Inside the Apple Car: Jony Ive Design, Federighi's Doubts, Runner's Incident, More

Inside the Apple Car: Jony Ive Design, Federighi’s Doubts, Runner’s Incident, More

Apple’s efforts to develop self-driving cars, codenamed Project Titan, have been well documented over the years. Project Titan has gone through many leadership changes, strategy shifts, and more.

New report from the information Today Apple Car goes into detail, including details on the car’s design, Jony Ive’s involvement, Craig Federighi’s doubts, and the so-called “hostility incident”.

apple car disorder

According to the report, Craig Federighi, Apple’s senior vice president of software engineering, is a prominent skeptic of the Apple Titan project. Federighi is not directly involved in the development of the Apple Car, but he has reportedly expressed his concerns in particular to some other Apple executives.

The report goes on to note that Tim Cook only oversees the project from afar and “seldom visits” Project Titan offices in Santa Clara, California. Some of the staff said the information That Cook’s far leadership has hurt the project, which lacks “An individual character who can clearly define and articulate what the product should be”.

The report says that Cook was “Unwilling to commit to a comprehensive vehicle drop” frustrating some of the top executives working on Project Titan.

Besides Cook’s distant leadership and Federighi’s skepticism, Project Titan has also undergone multiple operational changes. Ian Goodfellow was at one point leading the development of machine learning for Apple’s self-driving car technology, but left Apple earlier this year.

Doug Field took over Project Titan from Bob Mansfield in 2018, resulting in “era of stability” for Apple Car. In fact, some employees said the information That was driving under the field “The best chance for the company to launch a car”. After that, Field announced his departure in September 2021 after being robbed by Ford.

Apple Car Design and Johnny Eve

As it is today, Kevin Lynch is leading the development of the Apple Car, as I mentioned earlier Bloomberg. The goal is to mass produce a car for consumers.

Employees are now discussing how to hide a new version of a self-driving test car that looks a lot like the final version of the car Apple wants to make and could hit the road as early as next year. The proposed car is codenamed M101, and the M-based designation means Apple has assigned a codename “for product” You might sell it, not just a technology you’re developing, according to two people familiar with the project. But that doesn’t necessarily mean that Cook is ready to give the green light for a major expansion.

Former Apple chief design officer Jony Ive is also involved on a consulting basis through his company, LoveFrom. Eve is said to have told the Apple Car team that he should “bend to weird” car design and “Not trying to hide her sensors.”

The current design of the car is said to include “Four seats facing inward so that passengers can talk to each other and a curved roof similar to the roof of the Volkswagen Beetle.”

 Leaving Jony Ive Apple is not a disaster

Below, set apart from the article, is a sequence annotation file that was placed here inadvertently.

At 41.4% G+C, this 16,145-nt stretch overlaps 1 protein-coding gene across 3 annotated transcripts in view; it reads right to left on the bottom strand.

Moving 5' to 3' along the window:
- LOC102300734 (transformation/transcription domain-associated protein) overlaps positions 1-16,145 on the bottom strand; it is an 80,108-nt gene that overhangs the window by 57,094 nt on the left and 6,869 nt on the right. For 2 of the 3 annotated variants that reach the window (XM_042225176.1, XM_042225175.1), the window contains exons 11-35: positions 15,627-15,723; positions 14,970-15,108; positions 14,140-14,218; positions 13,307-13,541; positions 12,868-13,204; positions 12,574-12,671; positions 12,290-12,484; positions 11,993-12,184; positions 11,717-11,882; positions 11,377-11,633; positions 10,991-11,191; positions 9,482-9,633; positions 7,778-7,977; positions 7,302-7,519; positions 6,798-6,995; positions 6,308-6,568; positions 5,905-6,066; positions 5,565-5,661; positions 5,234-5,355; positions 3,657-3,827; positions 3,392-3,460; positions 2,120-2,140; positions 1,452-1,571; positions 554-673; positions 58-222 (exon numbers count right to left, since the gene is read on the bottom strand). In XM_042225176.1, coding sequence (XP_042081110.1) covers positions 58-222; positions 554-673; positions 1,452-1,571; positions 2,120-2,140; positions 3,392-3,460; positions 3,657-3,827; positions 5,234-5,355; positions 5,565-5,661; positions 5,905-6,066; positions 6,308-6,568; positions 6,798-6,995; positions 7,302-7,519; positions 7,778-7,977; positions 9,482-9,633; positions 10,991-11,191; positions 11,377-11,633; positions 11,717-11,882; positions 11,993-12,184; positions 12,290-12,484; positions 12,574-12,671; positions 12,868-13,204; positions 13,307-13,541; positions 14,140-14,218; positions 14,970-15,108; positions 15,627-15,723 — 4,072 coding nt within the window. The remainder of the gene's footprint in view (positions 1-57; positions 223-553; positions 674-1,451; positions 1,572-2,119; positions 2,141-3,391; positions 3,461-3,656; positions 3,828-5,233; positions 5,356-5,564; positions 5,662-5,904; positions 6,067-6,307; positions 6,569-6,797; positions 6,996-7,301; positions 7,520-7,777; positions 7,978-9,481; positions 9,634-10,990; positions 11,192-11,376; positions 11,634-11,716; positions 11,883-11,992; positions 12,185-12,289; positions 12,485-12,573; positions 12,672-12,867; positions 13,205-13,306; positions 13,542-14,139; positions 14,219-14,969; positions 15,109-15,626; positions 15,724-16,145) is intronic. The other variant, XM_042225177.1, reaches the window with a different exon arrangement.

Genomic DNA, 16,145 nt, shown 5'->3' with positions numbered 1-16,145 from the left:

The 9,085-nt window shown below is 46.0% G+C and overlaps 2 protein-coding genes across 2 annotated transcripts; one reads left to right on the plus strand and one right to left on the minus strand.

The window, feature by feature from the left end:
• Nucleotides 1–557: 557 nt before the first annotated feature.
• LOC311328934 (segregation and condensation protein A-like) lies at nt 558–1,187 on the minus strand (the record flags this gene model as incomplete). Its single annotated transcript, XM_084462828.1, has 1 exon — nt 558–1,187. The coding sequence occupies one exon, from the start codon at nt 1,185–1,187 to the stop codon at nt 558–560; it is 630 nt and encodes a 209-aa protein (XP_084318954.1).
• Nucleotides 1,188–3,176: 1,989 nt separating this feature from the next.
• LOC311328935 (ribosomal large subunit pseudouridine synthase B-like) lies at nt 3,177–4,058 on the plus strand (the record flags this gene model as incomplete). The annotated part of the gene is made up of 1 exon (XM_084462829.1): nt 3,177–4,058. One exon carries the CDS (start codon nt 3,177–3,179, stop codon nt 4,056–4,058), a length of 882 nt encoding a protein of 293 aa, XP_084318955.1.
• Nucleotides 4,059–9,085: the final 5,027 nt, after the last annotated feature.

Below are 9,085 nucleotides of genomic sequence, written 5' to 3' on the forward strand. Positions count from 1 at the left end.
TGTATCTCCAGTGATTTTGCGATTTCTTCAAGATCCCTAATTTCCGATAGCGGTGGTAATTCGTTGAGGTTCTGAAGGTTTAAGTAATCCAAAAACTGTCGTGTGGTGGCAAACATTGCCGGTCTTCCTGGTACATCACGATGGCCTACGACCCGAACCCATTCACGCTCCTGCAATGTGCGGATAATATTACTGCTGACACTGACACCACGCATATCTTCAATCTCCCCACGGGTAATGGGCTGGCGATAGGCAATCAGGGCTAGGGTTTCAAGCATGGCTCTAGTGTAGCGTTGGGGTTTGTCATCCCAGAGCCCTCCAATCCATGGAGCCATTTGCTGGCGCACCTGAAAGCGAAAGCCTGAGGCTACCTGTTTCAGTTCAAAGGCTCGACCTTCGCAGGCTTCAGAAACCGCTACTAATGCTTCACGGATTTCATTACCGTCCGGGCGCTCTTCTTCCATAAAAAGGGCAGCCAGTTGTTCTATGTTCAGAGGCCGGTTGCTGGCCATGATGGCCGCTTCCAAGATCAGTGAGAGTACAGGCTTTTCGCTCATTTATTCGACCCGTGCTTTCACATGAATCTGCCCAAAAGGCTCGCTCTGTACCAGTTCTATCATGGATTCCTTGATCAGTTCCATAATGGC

Apple Car designers do too “with experience” Trunk compartment that automatically rises and lowers to give owners “Easier access to storage space”. The team also discussed “Large screens that rise from behind the seats and lower when not in use” And a design that will allow passengers “Lying down and sleeping in the car”.

It is said that Apple hopes to “Get exemptions” From the National Highway Traffic Safety Administration to remove the steering wheel and brakes, relying entirely on self-driving technology.

In terms of self-driving technology, the Apple Car team has reportedly created multiple demonstration videos of high production value for presentation to Tim Cook and other executives. The team also took Cook on a test car ride through the Santa Clara Valley. This car completed that trip without incident and even “Independently conducted DMV driving test to show its capabilities”.

Last August, Apple sent several of its prototypes of self-driving cars on a nearly 40-mile trip through Montana. Drones filmed the flight, from Bozeman to the ski resort town of Big Sky, so Apple executives could make a polished film, with picturesque mountains in the background, to show CEO Tim Cook how their costly and long-running autonomous car project, Titan, was making headway.

The good feelings that followed Bozeman’s demo didn’t last long. Apple’s test cars, modified for Lexus SUVs, struggled to navigate the streets near its Silicon Valley headquarters without maps, crashing into borders and sometimes having trouble staying in their lanes while crossing intersections, according to two people who worked on the program.

“jogger accident”

Earlier this year, one of Apple’s test cars nearly hit a runaway while driving at 15 mph. car program “First select the runner as a fixed object” before being reclassified as “fixed person” then finally “mobile pedestrian”.

But even with this correct determination, the car “It just changed course a bit”. then “The reserve human driver hit the brakes at the last minute” And the “The car stopped a few feet from the pedestrians”. Had no human intervention, Apple’s tests indicated that the car “It was almost certain to hit the run.”

Then , “Apple has paused its fleet for investigation” in “jogger incident”. The company fixed the identification issue and added the trail to its map database.

full report from the information Well worth a read and provides one of our most in-depth looks yet at the turmoil within Project Titan.

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